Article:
1. Ingrida

        Hello Perry,
        I would like to find out what you think about vitamin E in textiles? I mean in garments which touches your skin. Would it be effective for skin?

        1. Perry Romanowski

          Probably not. Vitamin E has a minimal effect when delivered topically. If it were delivered from clothing the effect would be even less.

  4. Maja

    Hi Perry,
    I was wondering whether you would mind me using this text (translated in Serbian and Macedonian), as a good reference read on vitamins. I would add some extra info, but yes, I’d also use it as a core? Of course, a proper credit would go to you and I’d post the link to you to check!
    Thanks

    1. Perry Romanowski

      Sure you can use it as long as you give a link back. Thanks
      Perry, 44

  5. NewsView

    Not that I agree with every conclusion she makes but the “cosmetic cop” (Paula’s Choice) has cited some studies indicating that vitamin K may be useful. To say there is “no evidence” suggests you have read everything on the topic, and that’ just not humanly possible.

    I am tiring of seeing this kind of language employed even on authoritative medical sources (e.g. fibromyalgia). A few years ago this common pain disorder was thought to be non-inflammatory in nature but more recent research has called that assumption into question. The presence of more current (or conflicting) research doesn’t stop outdated information from populating “respectable” sources such as the natural medicines database, among others, unfortunately.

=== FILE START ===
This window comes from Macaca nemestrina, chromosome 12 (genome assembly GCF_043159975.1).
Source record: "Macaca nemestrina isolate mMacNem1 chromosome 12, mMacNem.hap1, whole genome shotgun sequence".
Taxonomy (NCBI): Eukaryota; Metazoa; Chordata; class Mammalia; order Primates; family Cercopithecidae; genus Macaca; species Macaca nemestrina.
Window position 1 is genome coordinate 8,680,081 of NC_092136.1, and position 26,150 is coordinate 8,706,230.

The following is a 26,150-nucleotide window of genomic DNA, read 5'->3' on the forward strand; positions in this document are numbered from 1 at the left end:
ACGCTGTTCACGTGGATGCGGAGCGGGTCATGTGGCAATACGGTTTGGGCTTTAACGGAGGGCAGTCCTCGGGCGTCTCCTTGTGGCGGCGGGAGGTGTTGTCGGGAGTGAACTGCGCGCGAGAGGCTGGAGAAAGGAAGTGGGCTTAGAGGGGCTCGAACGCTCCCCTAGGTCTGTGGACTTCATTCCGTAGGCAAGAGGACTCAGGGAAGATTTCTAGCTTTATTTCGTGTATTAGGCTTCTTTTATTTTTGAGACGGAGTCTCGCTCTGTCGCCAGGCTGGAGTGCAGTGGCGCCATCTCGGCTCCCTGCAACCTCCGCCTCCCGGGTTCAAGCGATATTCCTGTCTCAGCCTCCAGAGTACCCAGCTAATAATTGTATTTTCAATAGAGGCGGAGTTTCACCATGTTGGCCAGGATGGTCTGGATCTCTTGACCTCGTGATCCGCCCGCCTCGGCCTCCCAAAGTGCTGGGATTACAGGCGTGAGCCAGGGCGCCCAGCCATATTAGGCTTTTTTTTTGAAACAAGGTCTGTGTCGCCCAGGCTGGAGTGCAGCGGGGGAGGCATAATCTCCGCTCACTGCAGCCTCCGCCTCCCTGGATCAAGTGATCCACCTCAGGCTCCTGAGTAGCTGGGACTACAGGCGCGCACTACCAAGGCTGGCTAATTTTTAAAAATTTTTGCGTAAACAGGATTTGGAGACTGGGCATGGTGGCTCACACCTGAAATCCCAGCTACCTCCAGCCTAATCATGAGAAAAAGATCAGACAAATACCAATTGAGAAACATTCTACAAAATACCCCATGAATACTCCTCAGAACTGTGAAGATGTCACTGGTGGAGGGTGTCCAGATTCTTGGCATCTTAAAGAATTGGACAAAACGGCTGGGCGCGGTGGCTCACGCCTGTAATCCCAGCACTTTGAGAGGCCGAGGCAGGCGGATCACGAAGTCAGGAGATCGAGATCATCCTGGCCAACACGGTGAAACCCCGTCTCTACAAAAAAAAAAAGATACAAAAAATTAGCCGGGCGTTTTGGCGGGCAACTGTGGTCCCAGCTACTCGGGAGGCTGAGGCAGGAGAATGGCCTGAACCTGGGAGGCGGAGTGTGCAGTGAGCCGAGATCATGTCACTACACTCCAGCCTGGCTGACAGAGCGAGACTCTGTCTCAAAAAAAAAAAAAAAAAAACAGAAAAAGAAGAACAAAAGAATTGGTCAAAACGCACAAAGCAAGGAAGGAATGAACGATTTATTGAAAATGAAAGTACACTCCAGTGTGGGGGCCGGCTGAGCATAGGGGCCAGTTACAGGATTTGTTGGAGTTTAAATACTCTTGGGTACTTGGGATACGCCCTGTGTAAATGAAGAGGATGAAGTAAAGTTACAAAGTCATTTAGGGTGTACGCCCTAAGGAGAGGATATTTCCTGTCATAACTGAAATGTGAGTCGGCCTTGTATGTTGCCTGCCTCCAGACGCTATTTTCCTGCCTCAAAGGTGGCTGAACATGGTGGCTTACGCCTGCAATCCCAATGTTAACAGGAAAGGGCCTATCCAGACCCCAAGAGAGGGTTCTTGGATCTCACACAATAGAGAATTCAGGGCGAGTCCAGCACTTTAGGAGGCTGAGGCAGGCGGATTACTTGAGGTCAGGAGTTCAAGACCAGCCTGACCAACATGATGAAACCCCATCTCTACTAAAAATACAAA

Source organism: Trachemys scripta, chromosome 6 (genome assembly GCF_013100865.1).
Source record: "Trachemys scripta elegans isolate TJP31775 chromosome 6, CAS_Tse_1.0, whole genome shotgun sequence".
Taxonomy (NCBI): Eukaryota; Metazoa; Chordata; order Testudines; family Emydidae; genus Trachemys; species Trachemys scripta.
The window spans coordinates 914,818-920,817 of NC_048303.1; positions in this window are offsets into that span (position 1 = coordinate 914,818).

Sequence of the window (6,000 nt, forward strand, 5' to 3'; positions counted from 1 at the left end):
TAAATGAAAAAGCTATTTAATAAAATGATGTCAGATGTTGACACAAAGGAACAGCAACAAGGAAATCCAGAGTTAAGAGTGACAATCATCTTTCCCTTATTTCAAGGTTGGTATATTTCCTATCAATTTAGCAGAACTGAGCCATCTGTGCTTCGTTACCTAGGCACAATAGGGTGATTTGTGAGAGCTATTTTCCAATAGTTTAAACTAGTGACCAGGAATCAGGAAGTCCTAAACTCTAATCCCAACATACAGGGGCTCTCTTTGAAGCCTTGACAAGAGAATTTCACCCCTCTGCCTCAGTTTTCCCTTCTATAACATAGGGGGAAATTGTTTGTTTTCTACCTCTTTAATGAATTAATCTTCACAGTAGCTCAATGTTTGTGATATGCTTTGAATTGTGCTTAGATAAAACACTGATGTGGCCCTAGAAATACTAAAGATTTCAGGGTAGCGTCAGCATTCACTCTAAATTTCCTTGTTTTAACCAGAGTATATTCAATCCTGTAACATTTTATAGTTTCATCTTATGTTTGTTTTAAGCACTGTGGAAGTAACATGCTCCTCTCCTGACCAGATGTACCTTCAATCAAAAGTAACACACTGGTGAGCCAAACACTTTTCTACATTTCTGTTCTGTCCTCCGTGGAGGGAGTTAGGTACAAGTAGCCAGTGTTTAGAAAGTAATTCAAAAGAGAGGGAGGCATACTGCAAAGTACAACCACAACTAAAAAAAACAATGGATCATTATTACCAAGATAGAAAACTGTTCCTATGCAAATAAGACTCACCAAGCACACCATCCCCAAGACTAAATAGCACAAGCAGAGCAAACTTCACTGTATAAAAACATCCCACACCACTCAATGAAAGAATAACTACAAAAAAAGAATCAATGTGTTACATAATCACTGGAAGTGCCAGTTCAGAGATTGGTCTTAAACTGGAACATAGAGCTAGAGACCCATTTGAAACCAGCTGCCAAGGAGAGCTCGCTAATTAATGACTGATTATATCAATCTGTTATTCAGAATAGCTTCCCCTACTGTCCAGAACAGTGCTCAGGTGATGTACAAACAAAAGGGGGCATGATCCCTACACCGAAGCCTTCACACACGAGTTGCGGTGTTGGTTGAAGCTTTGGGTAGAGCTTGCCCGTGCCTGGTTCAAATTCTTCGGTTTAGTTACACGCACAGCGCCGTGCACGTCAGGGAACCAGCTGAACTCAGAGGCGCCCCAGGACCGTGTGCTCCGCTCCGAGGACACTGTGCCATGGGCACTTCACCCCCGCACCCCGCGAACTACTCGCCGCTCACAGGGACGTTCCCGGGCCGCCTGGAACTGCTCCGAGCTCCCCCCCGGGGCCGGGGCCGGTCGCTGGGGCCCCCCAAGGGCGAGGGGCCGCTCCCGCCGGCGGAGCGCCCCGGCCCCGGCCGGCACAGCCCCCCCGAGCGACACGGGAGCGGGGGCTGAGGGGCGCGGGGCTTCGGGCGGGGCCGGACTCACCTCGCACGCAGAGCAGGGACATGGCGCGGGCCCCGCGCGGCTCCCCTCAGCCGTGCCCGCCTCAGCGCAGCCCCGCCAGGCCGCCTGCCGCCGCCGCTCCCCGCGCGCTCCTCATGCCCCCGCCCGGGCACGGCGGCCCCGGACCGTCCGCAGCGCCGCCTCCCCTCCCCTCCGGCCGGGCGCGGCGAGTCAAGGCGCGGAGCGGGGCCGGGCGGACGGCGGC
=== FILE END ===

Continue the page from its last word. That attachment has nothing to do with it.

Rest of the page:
A search of PubMed can reveal at least preliminary evidence for just about any topic said to have “no evidence” elsewhere. The question in evaluating these studies, aside from how well they are designed, is who paid for the research and how many other studies have managed to replicate the findings? Regardless, the use of declarative language risks making a post such as this fall horribly out of date the moment news of the contrary comes out.

    From a writing/editing standpoint, I would err on the side of stating there is “little” or “limited” information. The use of an emphatic term makes it sound as if the jury is in, when at best it’s still out.

    1. Perry Romanowski

      The studies that Paula cites were not compelling to me but I try to have a higher standard of what is considered proof. A study looking at three different vitamins blended into a topical gel and providing subjective benefit to less than half the people who used it hardly seems like proof to me.

      Preliminary evidence is not evidence. It is an indication of a path you should follow in research but it is in no way a suggestion that you should recommend using a specific treatment.

      I stand by my statement, there is no evidence that you should use topically applied vitamin K to get rid of under eye circles and spider veins. When there is evidence, I’ll update my comments or write another post.

  6. Pingback:18 Again: Vaginal tightening quackery? | Thirty-Seven

  7. Jay

    I can’t help but laugh nowadays when I see panthenol as a listed ingredient. Might as well have added a half percent more of glycerin or a glycol, and get a stronger effect.

    While I agree with your other assessments, I think the evidence for niacin (in niacinamide/nicotinamide form) is pretty convincing. It’s also very easy to formulate with – heat stable and very water soluble.

  8. Liliana

    Hi Perry,

    May I just add that the ingredients and nature of the formulation influence greatly the delivery of actives into the skin, therefore it’s very tricky to proove efficacy in vivo – something I learned from a book by Prof. J. Wiechers called “Formulating for efficacy”.

    1. Perry

      Great point Liliana! It is quite likely that when people have done studies on the efficacy of vitamins in cosmetic formulas they didn’t optimize the formulations to maximize the potential vitamin effect.